How Tribe Player Projections Compare to Each Other and the AL

How Tribe Player Projections Compare to Each Other and the AL


How Tribe Player Projections Compare to Each Other and the AL

The 2017 Steamer projections are now out and, while no projection system is effectively accurate, these are generally close enough to be of some value. Boiling these projections down to their simplest point, both offensive and defensive performances are predicted for each player compared to the rest of the league. Rather than trying to guess who is going to play where and how often, they also have these numbers extrapolated to 600 plate appearances/142 games. Using these, we can see where the hitters expected to part of the Indians line-up in 2016 stack up.steamerprojections

With few positional battles in camp, assuming no injuries, the group charted above are most likely to be the Indians regulars with Yandy Diaz and Bradley Zimmer included mostly just for comparison’s sake. Unsurprisingly given the chart, Francisco Lindor is projected to lead the team in fWAR followed by Jose Ramirez and Jason Kipnis, the three players projected by STEAMER to have positive value both offensively and defensively. As expected, much of Lindor’s value comes defensively and he is currently expected to be the second most valuable defensive player in all of baseball behind fellow shortstop, Andrealton Simmons.

Assuming 142 games in the field, Carlos Santana, Edwin Encarnacion and Michael Brantley project to be the Indians top three hitters, but all have a negative defensive stigma. The fact that one of those three will be DHing for the Tribe nearly every single game during the 2017 season, you can essentially zero out one more than 12 runs allowed from the trio as a whole.

As was the case last year, Yan Gomes and Roberto Perez project to be negative offensively, but huge bonuses behind the plate and the Indians should be just fine with that. With six hitters having lofty expectations, the Indians shouldn’t need an All-Star offensive performance out of their nine hitters and would prefer they focus on the pitching staff. The biggest surprise on the negative side is Lonnie Chisenhall, who was considered very highly in right field for his 2015 season, was closer to league average in 2016 and is now expected to see a huge drop off. This is the projection I agree with the least although I do expect him to be a slightly below league average bat.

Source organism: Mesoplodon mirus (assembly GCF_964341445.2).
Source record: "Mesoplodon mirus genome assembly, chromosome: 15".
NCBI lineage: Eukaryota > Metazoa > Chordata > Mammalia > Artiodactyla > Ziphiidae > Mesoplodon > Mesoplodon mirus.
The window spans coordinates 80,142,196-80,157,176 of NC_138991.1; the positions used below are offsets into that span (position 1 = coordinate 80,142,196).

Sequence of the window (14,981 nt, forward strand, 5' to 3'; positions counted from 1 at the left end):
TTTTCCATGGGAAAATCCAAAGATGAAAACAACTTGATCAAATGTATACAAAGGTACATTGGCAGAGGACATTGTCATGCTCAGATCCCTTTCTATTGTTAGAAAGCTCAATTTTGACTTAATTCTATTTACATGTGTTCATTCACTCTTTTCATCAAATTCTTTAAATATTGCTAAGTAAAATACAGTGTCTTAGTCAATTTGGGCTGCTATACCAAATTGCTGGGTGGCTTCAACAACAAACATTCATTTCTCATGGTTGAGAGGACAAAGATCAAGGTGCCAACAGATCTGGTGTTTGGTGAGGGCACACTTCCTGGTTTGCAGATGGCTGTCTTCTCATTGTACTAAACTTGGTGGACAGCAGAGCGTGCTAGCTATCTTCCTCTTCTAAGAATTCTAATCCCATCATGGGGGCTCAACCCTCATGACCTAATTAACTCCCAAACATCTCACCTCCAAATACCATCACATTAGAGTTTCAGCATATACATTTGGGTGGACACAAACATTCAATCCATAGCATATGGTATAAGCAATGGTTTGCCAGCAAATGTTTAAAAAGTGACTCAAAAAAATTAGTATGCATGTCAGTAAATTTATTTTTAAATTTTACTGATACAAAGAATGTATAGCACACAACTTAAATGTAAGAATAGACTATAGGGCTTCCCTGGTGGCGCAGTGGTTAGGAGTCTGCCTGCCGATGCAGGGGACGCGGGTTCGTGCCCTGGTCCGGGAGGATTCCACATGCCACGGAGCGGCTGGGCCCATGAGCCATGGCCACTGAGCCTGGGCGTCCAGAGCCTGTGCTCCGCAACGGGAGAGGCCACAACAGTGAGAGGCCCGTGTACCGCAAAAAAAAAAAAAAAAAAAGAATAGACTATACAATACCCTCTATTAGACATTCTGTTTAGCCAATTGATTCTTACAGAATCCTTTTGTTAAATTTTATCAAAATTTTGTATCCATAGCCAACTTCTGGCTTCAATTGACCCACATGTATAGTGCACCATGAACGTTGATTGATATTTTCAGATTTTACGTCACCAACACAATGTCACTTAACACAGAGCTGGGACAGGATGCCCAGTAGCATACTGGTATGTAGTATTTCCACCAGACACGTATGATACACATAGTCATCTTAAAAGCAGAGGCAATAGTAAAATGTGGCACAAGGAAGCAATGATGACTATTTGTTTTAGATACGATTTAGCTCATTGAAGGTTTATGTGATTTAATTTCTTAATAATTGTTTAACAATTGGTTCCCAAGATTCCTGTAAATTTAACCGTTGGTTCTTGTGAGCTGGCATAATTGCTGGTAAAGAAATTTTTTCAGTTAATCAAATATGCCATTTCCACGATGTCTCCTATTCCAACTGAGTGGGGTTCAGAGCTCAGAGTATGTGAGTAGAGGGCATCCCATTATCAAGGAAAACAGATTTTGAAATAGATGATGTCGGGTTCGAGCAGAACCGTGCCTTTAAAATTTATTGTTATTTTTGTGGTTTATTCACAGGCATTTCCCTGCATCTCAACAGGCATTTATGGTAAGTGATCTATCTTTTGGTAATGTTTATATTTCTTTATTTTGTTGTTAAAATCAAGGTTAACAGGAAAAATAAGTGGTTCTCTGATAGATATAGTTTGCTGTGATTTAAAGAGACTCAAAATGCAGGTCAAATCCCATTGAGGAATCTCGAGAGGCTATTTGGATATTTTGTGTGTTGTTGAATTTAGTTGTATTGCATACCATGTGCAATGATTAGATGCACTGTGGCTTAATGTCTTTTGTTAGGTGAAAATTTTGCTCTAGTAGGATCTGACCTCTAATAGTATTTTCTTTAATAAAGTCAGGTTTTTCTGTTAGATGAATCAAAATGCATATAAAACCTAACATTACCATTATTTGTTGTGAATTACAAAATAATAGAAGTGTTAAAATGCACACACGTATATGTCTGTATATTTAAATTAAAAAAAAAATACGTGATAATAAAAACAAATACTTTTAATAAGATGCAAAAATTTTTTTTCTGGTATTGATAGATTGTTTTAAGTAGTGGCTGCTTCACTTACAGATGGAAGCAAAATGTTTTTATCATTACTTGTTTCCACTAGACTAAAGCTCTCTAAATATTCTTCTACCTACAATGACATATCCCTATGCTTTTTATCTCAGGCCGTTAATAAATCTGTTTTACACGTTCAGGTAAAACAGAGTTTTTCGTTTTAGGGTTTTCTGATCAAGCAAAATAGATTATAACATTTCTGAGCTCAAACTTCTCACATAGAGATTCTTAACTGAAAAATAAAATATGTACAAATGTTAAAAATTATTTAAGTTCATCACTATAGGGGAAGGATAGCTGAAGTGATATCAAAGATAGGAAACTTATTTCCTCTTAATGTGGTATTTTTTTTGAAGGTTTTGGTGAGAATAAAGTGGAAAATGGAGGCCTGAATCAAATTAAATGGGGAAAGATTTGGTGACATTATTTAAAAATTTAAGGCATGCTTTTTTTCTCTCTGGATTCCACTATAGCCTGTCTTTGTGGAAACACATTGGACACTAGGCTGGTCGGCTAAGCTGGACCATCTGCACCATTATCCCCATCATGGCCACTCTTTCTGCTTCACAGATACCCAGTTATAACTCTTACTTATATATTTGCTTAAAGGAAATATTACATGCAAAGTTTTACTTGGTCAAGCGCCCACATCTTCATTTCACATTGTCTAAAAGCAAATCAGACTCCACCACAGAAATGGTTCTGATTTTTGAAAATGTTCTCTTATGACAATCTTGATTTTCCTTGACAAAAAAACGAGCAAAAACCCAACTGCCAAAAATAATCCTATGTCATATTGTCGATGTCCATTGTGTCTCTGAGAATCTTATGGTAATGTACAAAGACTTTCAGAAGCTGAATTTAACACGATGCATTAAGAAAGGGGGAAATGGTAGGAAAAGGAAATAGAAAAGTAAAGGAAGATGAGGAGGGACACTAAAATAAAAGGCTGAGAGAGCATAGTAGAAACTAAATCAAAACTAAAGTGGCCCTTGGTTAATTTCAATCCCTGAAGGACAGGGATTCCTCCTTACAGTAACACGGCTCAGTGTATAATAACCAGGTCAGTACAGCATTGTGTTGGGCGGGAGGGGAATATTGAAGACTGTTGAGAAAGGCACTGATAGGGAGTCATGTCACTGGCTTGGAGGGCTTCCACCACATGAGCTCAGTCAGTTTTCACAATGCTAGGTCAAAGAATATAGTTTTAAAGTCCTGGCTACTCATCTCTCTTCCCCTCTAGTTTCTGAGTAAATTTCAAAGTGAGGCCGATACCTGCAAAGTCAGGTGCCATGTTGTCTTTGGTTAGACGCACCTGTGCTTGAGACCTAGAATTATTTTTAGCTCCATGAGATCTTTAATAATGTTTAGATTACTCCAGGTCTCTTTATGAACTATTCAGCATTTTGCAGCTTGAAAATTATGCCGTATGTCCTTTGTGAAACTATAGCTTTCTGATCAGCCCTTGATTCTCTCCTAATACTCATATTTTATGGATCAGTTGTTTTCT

Looking at the rest of the American League catchers, Perez and Gomes fit into the normal range as nearly all the top 30 are expected to be poor hitters and above average defenders. They range on the extreme of that group as far as positive defense goes, although not quite to the point of Detroit’s James McCann or Kansas City’s Salvador Perez. Expecting to build on his incredible second half in 2016, Gary Sanchez is expected to be one of few AL catchers to be a true offensive threat.


Combining the top 10 second basemen, short stops and third basemen (actually top 11 because of a tie) onto one chart, we can see how the Indians have a huge strength in the infield both offensively and defensively. While both Josh Donaldson of Toronto and Manny Machado of Baltimore lead the way as all around threats, considering his age and lack of Major League experience, Jose Ramirez is still very highly thought of. Kipnis also ranks among the top players at his position, particularly offensively. Houston particularly sticks out with this chart as both Carlos Correa and Jose Altuve are expected to outhit their Indians counterparts, but the Indians players are expected to be better defensively while still providing above average offense.


To begin, this is Mike Trout‘s game and everyone else is just playing to keep things interesting. He’s projected to be worth 52.7 more runs offensively than average, more than 20 runs better than the next best player, Miguel Cabrera. For the sake of being able to see anyone else on this chart, he doesn’t fit in the parameters, but know that he’s way over to the right somewhere. The chart above includes all 63 AL outfielders that STEAMER projects would be worth at least one win if they played 142 games. Obviously this is impossible as many are part time players, but this is the most fair way to compare everyone.

This is the position the Indians look the worst, something we’ve all known for a long time. Furthering the issue with projections is the fact that Brantley is projected to be the team’s best hitting outfielder, something that will only happen if he actually plays a full season. If he doesn’t, relying on three outfielders on the negative side both offensively and defensively is a little scary. Austin Jackson could also be included in the chart, but he isn’t projected to hit 1 fWAR even if he plays out a full season.


Finally, looking at the Indians pair of first basemen, things are pretty positive. As mentioned, some of the negative defensive expectations will be ameliorated by Santana or Encarnacion playing DH. Also, as above with Trout, Cabrera is a chart buster so just picture him off to the right somewhere around 30. Incredibly, Jesus Montero, who didn’t play in the Majors last year, is the only first baseman expected to be of significant value defensively.

Looking specifically at offense, Santana and Encarnacion rank two and four in expected value with the Yankee’s Gregory Bird falling between them. At a minimum, it’s safe to say that the Indians are set at 1B and DH at the top level in the AL and they’ve done so for $30M total while Cabrera will earn $28M alone and Chris Davis $23M.

More Sports

More Indians